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News-Sentinel.com Your Town. Your Voice.
Opening Arguments

Couponers clipped

Please, please, please, use these coupons to save money at our store, but just come here and shop real soon, OK? Oh, wait. Everybody's using the coupons, and we're losing money. Put that coupon back in your pocket and get the heck out of here!

Sears has joined a growing list of companies forced to pull online coupon offers early due to a surge in popularity.


The $10 off coupon for junior's apparel was supposed to be valid until Nov. 14, but, in a statement to Call 6's Rafael Sanchez, the company said it would no longer honor the discount.


Sears did not explain its decision, but did apologize to customers. 

[. . .]

The coupon controversy comes after other area businesses, like Marsh Supermarkets, have had similar incidents where coupons were distributed more widely than intended.

These are tough times for you average, middle-of-the-road retailer. The discount places like Kmart and Wal-mart seem able to tough it out, and there'll probably always be a niche for specialty places like International House of Candles or Moe's Guns 'n' Stuff. But what function do places like Sears and JC Penney still serve? They don't carry items that are particularly distinctinve. It's just stuff, same as the stuff you can get anyplace else. The only reason to go to an actual store instead of getting something online is that you want it right now, today, and most of us will go where the cheapest price is. Better keep those coupons coming, guys.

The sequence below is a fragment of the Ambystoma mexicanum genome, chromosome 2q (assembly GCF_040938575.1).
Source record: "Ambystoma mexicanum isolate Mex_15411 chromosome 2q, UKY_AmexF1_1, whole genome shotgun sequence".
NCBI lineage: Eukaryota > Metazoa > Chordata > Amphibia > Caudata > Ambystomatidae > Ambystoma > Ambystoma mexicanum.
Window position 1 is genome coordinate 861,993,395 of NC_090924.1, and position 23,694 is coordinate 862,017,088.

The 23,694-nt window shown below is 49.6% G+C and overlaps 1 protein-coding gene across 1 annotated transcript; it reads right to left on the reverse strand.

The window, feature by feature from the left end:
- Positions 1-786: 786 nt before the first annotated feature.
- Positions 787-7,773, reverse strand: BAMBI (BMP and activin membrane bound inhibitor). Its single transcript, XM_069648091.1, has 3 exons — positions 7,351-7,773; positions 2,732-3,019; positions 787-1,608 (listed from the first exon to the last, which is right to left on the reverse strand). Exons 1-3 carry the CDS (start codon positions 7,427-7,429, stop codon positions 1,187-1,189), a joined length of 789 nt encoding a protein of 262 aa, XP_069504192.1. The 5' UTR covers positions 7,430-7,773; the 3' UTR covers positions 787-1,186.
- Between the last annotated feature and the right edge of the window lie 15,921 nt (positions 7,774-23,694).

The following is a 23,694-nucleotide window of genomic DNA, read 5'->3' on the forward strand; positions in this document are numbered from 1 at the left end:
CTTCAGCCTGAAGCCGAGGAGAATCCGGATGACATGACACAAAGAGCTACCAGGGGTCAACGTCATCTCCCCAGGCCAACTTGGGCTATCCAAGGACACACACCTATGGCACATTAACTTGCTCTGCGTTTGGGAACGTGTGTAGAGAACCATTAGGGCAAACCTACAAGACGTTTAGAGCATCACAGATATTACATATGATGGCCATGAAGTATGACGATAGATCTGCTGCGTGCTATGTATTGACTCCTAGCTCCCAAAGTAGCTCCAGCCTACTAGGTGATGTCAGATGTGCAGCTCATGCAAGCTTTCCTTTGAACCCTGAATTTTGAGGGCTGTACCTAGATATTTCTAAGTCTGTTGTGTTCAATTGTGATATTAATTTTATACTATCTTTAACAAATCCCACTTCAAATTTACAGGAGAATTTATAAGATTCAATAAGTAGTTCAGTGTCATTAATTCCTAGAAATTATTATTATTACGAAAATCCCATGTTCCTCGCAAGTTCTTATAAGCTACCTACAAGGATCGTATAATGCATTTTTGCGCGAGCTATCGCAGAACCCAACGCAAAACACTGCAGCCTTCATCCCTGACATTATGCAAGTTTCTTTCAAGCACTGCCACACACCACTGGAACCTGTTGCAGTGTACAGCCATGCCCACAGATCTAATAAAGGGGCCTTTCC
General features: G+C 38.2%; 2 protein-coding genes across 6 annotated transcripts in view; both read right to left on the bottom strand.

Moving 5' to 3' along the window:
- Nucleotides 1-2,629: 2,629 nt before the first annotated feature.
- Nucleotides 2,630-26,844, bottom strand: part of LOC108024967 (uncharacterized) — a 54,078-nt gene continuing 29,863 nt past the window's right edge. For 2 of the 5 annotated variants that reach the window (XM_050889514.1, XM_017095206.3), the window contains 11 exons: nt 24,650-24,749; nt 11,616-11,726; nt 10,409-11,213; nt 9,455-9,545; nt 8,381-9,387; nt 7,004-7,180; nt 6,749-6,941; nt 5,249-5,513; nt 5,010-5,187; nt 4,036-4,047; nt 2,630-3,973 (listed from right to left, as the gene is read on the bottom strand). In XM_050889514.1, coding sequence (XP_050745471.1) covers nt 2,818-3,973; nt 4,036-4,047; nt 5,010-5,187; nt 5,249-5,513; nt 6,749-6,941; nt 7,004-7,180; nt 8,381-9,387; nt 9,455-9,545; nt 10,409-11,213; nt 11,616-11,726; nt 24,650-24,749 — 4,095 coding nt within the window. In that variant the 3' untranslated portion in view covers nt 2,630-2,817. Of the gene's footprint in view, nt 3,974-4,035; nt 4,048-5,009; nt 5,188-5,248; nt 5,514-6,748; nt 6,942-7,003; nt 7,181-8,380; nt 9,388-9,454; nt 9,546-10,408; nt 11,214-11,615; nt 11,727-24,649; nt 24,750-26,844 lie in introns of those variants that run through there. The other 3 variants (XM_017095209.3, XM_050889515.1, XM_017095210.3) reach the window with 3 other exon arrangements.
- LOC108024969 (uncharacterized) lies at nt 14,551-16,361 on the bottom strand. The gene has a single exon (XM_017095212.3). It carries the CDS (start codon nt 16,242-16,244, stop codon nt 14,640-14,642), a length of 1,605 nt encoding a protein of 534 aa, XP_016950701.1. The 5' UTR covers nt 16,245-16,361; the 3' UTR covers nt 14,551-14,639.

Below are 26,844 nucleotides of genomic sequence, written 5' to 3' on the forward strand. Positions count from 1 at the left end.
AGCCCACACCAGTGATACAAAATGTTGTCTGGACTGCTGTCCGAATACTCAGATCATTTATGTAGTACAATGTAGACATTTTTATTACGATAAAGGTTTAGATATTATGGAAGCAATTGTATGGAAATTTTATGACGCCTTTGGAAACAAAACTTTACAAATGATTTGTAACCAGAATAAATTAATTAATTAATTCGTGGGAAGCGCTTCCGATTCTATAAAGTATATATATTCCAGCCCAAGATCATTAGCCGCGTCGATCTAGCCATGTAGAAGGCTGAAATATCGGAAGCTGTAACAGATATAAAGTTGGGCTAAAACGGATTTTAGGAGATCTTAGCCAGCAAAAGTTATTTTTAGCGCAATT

Bob G.
Wed, 09/23/2009 - 9:02am

Guess I'm one of those "odd" people...the ones that DO want the CHEAPEST price...BUT...willing to wait a few days.

I'm not all that motivated by "instant gratification" (unlike most of the country)...except when it comes to COFFEE...
THERE is where I simply HAVE to draw the line...LOL.


Wed, 09/23/2009 - 10:51am

After spending some 40 years working for manufacturers who sold to retailers, and having stood in line at the market for what seemed to be hours while check-out clerks sorted through piles of coupons handed them by customers . . . I have concluded that everyone would be better off without coupons.

Manufacturers have to have the dumb things designed, printed and distributed to retailers and consumers through advertising media. Retailers have to employ additional staff and computer technology to sort, verify and account for the discounts. Consumers have to sort through publications for coupons or hunt them down online, decide when and they will be used, and put up with the ire of disgruntled customers like me, who do not appreciated the delays at check-out.

If coupons are not offered, manufacturing and retail operating costs decline. As a result, lower retail selling prices can be offered on all inventory items offered for sale. This is a WIN, WIN, WIN solution.

In response to the anticipated question . . . No, I do not participate in the coupon fiasco.